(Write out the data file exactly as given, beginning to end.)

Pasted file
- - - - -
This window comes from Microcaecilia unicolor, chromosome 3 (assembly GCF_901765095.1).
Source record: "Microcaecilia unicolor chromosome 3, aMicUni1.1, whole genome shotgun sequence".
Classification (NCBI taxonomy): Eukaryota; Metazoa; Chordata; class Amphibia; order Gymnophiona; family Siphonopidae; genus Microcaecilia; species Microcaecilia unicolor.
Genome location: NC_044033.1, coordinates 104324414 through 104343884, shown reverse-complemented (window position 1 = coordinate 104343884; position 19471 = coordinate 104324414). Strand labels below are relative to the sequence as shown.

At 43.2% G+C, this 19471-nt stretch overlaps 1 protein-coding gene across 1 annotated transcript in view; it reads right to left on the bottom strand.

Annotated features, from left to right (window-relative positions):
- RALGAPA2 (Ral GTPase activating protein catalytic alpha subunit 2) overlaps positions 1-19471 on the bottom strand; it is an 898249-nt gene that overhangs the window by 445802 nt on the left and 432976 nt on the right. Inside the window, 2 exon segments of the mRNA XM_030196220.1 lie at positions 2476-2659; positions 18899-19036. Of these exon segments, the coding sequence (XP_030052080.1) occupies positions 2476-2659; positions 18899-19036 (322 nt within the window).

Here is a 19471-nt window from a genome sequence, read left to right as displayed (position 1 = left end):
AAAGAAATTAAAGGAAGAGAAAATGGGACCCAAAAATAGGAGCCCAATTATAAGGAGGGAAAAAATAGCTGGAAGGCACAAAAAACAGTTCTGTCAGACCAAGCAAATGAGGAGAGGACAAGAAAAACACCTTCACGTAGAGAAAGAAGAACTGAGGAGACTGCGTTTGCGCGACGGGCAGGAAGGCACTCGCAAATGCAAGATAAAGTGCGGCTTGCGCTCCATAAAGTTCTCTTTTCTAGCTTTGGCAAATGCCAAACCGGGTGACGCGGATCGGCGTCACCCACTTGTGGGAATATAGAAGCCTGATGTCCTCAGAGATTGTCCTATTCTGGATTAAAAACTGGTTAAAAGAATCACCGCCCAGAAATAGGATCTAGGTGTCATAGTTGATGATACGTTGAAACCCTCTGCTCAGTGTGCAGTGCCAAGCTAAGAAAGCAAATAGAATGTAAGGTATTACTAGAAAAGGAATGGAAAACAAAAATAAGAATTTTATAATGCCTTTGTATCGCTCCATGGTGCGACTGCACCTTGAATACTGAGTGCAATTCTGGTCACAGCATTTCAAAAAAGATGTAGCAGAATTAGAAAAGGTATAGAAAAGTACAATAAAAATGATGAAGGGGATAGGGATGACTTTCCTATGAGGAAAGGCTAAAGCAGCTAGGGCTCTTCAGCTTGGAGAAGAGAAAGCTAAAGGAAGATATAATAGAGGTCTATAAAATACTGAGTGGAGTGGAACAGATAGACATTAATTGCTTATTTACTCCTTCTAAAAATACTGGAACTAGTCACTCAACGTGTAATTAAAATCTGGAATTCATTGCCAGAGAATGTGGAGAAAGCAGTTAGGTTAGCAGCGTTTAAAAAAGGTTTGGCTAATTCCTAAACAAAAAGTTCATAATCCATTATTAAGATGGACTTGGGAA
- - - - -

This window comes from Microcaecilia unicolor, chromosome 3 (assembly GCF_901765095.1).
Source record: "Microcaecilia unicolor chromosome 3, aMicUni1.1, whole genome shotgun sequence".
Classification (NCBI taxonomy): Eukaryota; Metazoa; Chordata; class Amphibia; order Gymnophiona; family Siphonopidae; genus Microcaecilia; species Microcaecilia unicolor.
Genome location: NC_044033.1, coordinates 104324414 through 104343884, shown reverse-complemented (window position 1 = coordinate 104343884; position 19471 = coordinate 104324414). Strand labels below are relative to the sequence as shown.

At 43.2% G+C, this 19471-nt stretch overlaps 1 protein-coding gene across 1 annotated transcript in view; it reads right to left on the bottom strand.

Annotated features, from left to right (window-relative positions):
- RALGAPA2 (Ral GTPase activating protein catalytic alpha subunit 2) overlaps positions 1-19471 on the bottom strand; it is an 898249-nt gene that overhangs the window by 445802 nt on the left and 432976 nt on the right. Inside the window, 2 exon segments of the mRNA XM_030196220.1 lie at positions 2476-2659; positions 18899-19036. Of these exon segments, the coding sequence (XP_030052080.1) occupies positions 2476-2659; positions 18899-19036 (322 nt within the window).

Here is a 19471-nt window from a genome sequence, read left to right as displayed (position 1 = left end):
AAAGAAATTAAAGGAAGAGAAAATGGGACCCAAAAATAGGAGCCCAATTATAAGGAGGGAAAAAATAGCTGGAAGGCACAAAAAACAGTTCTGTCAGACCAAGCAAATGAGGAGAGGACAAGAAAAACACCTTCACGTAGAGAAAGAAGAACTGAGGAGACTGCGTTTGCGCGACGGGCAGGAAGGCACTCGCAAATGCAAGATAAAGTGCGGCTTGCGCTCCATAAAGTTCTCTTTTCTAGCTTTGGCAAATGCCAAACCGGGTGACGCGGATCGGCGTCACCCACTTGTGGGAATATAGAAGCCTGATGTCCTCAGAGATTGTCCTATTCTGGATTAAAAACTGGTTAAAAGAATCACCGCCCAGAAATAGGATCTAGGTGTCATAGTTGATGATACGTTGAAACCCTCTGCTCAGTGTGCAGTGCCAAGCTAAGAAAGCAAATAGAATGTAAGGTATTACTAGAAAAGGAATGGAAAACAAAAATAAGAATTTTATAATGCCTTTGTATCGCTCCATGGTGCGACTGCACCTTGAATACTGAGTGCAATTCTGGTCACAGCATTTCAAAAAAGATGTAGCAGAATTAGAAAAGGTATAGAAAAGTACAATAAAAATGATGAAGGGGATAGGGATGACTTTCCTATGAGGAAAGGCTAAAGCAGCTAGGGCTCTTCAGCTTGGAGAAGAGAAAGCTAAAGGAAGATATAATAGAGGTCTATAAAATACTGAGTGGAGTGGAACAGATAGACATTAATTGCTTATTTACTCCTTCTAAAAATACTGGAACTAGTCACTCAACGTGTAATTAAAATCTGGAATTCATTGCCAGAGAATGTGGAGAAAGCAGTTAGGTTAGCAGCGTTTAAAAAAGGTTTGGCTAATTCCTAAACAAAAAGTTCATAATCCATTATTAAGATGGACTTGGGAA